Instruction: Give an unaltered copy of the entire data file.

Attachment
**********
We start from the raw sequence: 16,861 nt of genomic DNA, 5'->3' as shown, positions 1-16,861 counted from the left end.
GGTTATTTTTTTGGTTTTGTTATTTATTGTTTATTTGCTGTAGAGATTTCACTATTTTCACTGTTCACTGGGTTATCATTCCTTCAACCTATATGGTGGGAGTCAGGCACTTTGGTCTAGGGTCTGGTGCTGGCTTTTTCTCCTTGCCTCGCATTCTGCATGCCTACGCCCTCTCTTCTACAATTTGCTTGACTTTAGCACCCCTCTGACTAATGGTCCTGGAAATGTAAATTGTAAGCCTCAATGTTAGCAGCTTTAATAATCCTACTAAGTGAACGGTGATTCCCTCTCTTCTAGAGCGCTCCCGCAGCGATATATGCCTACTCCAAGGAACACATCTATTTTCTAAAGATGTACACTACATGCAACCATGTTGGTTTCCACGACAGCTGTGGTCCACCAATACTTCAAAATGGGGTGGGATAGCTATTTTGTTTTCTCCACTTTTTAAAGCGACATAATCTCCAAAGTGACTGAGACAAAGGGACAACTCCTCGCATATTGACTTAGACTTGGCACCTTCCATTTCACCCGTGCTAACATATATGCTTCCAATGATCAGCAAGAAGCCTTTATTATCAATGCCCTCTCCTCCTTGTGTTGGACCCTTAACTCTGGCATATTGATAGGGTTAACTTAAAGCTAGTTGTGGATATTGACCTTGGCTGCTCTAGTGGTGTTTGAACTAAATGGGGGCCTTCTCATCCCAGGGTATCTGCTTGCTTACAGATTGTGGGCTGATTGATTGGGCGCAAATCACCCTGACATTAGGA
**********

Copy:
We start from the raw sequence: 16,861 nt of genomic DNA, 5'->3' as shown, positions 1-16,861 counted from the left end.
GGTTATTTTTTTGGTTTTGTTATTTATTGTTTATTTGCTGTAGAGATTTCACTATTTTCACTGTTCACTGGGTTATCATTCCTTCAACCTATATGGTGGGAGTCAGGCACTTTGGTCTAGGGTCTGGTGCTGGCTTTTTCTCCTTGCCTCGCATTCTGCATGCCTACGCCCTCTCTTCTACAATTTGCTTGACTTTAGCACCCCTCTGACTAATGGTCCTGGAAATGTAAATTGTAAGCCTCAATGTTAGCAGCTTTAATAATCCTACTAAGTGAACGGTGATTCCCTCTCTTCTAGAGCGCTCCCGCAGCGATATATGCCTACTCCAAGGAACACATCTATTTTCTAAAGATGTACACTACATGCAACCATGTTGGTTTCCACGACAGCTGTGGTCCACCAATACTTCAAAATGGGGTGGGATAGCTATTTTGTTTTCTCCACTTTTTAAAGCGACATAATCTCCAAAGTGACTGAGACAAAGGGACAACTCCTCGCATATTGACTTAGACTTGGCACCTTCCATTTCACCCGTGCTAACATATATGCTTCCAATGATCAGCAAGAAGCCTTTATTATCAATGCCCTCTCCTCCTTGTGTTGGACCCTTAACTCTGGCATATTGATAGGGTTAACTTAAAGCTAGTTGTGGATATTGACCTTGGCTGCTCTAGTGGTGTTTGAACTAAATGGGGGCCTTCTCATCCCAGGGTATCTGCTTGCTTACAGATTGTGGGCTGATTGATTGGGCGCAAATCACCCTGACATTAGGA